How to Plan a Chicken Barbecue Fundraiser

by Gail Cohen

The way to a contributor's wallet also happens to be via the stomach. Feed people for a cause and you've established the right mix of fun, camaraderie and vittles--an irresistible combination. Make sure you've plenty of napkins on hand so no barbecue sauce winds up on those checks.

Muster lots of volunteer help to stage your barbecue fundraiser. Invite the crew to a planning meeting. Ask for suggestions for accomplishing critical tasks: finding a venue that offers both outdoor access and sheltered facilities in the event of rain, set-up, the acquisition of food, equipment and supplies and a post-event cleanup schedule. Assign one volunteer to obtain the permit/license necessary for the event to be held on public property.

Print out tickets to your chicken barbecue fundraiser as soon as the date, time and venue have been nailed down. Open a bank account if none exists for your organization and set up a rudimentary accounting system (e.g., an Excel spread sheet) to track receipts and expenses. Appoint volunteers to plan games and entertainments for guests of all ages. Ask supporters to supply prizes.

Promote your chicken barbecue fundraiser aggressively. Send press releases to local media, hang flyers on church, school, supermarket and other bulletin boards, set up a ticket-selling competition between your volunteer force and encourage everyone to keep a supply of tickets with them for spur-of-the-moment sales opportunities.

Track cash totals and estimate of the number of guests you'll host at your chicken barbecue fundraiser as the date nears. Obtain bids from wholesale chicken purveyors. Reserve barbecues from local rental companies if volunteers aren't able to supply them. Shop a warehouse club for plates, utensils, napkins and other disposable serving essentials.

Order tubs of side dishes from a local resource if volunteers have not been tapped for donations of potato salad, slaw, baked beans, corn, desserts and other standard barbecue fare. Contact a beverage purveyor to place an order for soft drinks. Order kegs of beer if you've obtained a license to serve liquor when you applied for your event permit.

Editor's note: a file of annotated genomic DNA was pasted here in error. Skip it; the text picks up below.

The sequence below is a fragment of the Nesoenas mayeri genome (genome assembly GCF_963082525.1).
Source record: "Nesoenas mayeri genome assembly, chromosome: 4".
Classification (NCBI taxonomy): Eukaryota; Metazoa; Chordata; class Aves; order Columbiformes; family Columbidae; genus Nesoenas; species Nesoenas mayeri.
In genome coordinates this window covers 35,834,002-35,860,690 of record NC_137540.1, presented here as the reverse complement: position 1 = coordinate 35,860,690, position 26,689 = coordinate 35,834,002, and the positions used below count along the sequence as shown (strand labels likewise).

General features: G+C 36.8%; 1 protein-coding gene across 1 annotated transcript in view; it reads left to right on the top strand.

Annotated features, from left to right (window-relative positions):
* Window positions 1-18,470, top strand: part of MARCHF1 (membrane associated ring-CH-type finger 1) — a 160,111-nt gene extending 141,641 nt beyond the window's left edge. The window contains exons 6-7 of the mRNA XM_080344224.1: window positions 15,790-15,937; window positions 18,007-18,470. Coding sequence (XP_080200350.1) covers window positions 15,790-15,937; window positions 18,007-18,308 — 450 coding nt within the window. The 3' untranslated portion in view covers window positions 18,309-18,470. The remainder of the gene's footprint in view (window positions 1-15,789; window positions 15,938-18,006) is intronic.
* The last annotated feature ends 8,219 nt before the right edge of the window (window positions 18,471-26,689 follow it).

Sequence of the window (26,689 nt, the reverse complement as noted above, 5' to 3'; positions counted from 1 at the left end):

Ask volunteers to arrive early on the big day. Assign responsibility for picking up tables, chairs, barbecues and other large items to those with trucks. Set up a music system. Station lots of garbage bins around the venue and ask volunteers to keep things tidy by policing the area regularly. Thank contributors and volunteers for their gifts of money, goods and time that made your event a grand success.

Hold a post-event meeting to assess how the chicken barbecue fundraiser did in terms of profit and organizational effort. Plan to repeat the event down the road if everyone agrees. Don't serve chicken at your post-event meeting--hard-working volunteers would welcome pizza at this point.

Things Needed

  • Tickets
  • Venue
  • Permit/license
  • Disposable table supplies
  • Chickens
  • Side dishes
  • Desserts
  • Barbecues
  • Briquettes
  • Games and entertainments
  • Garbage cans
  • Prizes

About the Author

Based in Chicago, Gail Cohen has been a professional writer for more than 30 years. She has authored and co-authored 14 books and penned hundreds of articles in consumer and trade publications, including the Illinois-based "Daily Herald" newspaper. Her newest book, "The Christmas Quilt," was published in December 2011.

Photo Credits

  • grilled chicken image by Pavol Kmeto from Fotolia.com